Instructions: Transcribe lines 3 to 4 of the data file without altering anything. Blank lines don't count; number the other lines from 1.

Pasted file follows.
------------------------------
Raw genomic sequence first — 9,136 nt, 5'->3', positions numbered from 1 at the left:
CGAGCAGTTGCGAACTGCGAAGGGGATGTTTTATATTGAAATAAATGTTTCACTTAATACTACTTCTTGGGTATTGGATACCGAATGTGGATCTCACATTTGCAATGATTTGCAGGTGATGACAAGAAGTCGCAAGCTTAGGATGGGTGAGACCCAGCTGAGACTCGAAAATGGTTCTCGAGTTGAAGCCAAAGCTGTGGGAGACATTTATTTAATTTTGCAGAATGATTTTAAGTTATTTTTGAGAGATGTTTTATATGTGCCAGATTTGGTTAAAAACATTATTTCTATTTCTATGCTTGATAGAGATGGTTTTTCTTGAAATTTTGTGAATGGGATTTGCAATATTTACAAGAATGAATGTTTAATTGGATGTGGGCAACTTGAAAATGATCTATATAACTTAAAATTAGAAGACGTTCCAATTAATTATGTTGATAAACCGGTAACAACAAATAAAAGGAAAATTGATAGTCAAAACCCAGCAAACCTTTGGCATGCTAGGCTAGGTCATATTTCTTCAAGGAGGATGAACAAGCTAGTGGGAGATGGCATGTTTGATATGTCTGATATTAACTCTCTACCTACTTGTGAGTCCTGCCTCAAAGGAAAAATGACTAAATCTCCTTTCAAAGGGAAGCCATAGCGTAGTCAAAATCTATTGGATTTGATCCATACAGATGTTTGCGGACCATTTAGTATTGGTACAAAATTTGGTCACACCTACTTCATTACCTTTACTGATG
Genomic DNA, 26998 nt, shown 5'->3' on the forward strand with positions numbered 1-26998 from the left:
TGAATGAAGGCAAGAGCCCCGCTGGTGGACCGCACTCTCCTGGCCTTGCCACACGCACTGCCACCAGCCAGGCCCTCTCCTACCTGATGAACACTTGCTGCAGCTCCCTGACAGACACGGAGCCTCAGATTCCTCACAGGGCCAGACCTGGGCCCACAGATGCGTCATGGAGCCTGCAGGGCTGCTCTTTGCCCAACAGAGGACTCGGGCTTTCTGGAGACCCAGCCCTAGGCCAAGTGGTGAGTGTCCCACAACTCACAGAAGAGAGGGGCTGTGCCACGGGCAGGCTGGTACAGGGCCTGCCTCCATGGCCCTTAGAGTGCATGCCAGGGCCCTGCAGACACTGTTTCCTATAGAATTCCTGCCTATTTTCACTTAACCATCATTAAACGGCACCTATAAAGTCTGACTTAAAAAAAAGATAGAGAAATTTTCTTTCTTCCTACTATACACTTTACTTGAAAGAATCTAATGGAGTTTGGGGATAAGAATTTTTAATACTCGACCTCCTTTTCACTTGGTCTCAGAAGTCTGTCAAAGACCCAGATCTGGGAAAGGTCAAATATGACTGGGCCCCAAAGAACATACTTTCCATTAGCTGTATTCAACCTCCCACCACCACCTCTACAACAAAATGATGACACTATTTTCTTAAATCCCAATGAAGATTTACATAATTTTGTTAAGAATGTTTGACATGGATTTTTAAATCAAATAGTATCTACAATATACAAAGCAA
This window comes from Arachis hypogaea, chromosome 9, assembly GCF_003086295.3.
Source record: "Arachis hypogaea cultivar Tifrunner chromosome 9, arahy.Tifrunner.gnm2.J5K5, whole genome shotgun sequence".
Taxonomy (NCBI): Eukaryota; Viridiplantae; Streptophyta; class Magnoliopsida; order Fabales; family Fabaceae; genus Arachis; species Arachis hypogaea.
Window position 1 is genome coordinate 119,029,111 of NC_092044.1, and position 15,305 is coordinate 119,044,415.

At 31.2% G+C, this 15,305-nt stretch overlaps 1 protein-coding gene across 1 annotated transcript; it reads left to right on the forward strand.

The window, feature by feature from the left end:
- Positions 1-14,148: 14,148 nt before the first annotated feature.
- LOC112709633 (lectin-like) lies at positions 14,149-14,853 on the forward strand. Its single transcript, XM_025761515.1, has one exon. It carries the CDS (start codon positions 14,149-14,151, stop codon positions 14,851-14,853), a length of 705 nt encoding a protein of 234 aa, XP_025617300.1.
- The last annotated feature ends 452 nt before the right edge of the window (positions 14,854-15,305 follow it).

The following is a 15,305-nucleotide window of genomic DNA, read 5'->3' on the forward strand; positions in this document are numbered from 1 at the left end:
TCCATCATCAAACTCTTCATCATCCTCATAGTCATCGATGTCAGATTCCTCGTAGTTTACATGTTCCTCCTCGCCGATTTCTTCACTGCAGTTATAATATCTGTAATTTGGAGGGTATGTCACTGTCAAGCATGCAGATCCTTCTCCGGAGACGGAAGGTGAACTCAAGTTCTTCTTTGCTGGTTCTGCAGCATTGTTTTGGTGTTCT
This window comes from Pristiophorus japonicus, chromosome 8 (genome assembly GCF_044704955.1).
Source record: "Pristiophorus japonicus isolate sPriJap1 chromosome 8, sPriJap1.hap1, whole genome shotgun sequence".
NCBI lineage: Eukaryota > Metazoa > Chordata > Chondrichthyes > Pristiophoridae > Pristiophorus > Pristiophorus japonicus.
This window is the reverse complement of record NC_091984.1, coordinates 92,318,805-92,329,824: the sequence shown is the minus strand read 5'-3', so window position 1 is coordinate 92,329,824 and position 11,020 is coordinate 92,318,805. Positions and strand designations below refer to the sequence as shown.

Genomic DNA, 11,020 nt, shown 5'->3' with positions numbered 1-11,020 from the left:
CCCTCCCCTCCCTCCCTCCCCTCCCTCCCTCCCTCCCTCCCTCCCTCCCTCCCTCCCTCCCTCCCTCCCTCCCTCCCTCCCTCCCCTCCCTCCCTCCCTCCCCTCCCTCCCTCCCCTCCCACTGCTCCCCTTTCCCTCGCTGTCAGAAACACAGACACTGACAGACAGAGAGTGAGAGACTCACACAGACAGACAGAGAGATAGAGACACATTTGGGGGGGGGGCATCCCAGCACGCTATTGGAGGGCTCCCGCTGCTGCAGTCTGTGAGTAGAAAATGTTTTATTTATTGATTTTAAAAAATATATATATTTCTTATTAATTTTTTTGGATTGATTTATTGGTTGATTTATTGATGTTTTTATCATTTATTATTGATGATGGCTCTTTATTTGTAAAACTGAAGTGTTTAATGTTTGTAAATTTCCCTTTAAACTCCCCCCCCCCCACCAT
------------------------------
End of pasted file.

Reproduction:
Genomic DNA, 26998 nt, shown 5'->3' on the forward strand with positions numbered 1-26998 from the left:
TGAATGAAGGCAAGAGCCCCGCTGGTGGACCGCACTCTCCTGGCCTTGCCACACGCACTGCCACCAGCCAGGCCCTCTCCTACCTGATGAACACTTGCTGCAGCTCCCTGACAGACACGGAGCCTCAGATTCCTCACAGGGCCAGACCTGGGCCCACAGATGCGTCATGGAGCCTGCAGGGCTGCTCTTTGCCCAACAGAGGACTCGGGCTTTCTGGAGACCCAGCCCTAGGCCAAGTGGTGAGTGTCCCACAACTCACAGAAGAGAGGGGCTGTGCCACGGGCAGGCTGGTACAGGGCCTGCCTCCATGGCCCTTAGAGTGCATGCCAGGGCCCTGCAGACACTGTTTCCTATAGAATTCCTGCCTATTTTCACTTAACCATCATTAAACGGCACCTATAAAGTCTGACTTAAAAAAAAGATAGAGAAATTTTCTTTCTTCCTACTATACACTTTACTTGAAAGAATCTAATGGAGTTTGGGGATAAGAATTTTTAATACTCGACCTCCTTTTCACTTGGTCTCAGAAGTCTGTCAAAGACCCAGATCTGGGAAAGGTCAAATATGACTGGGCCCCAAAGAACATACTTTCCATTAGCTGTATTCAACCTCCCACCACCACCTCTACAACAAAATGATGACACTATTTTCTTAAATCCCAATGAAGATTTACATAATTTTGTTAAGAATGTTTGACATGGATTTTTAAATCAAATAGTATCTACAATATACAAAGCAA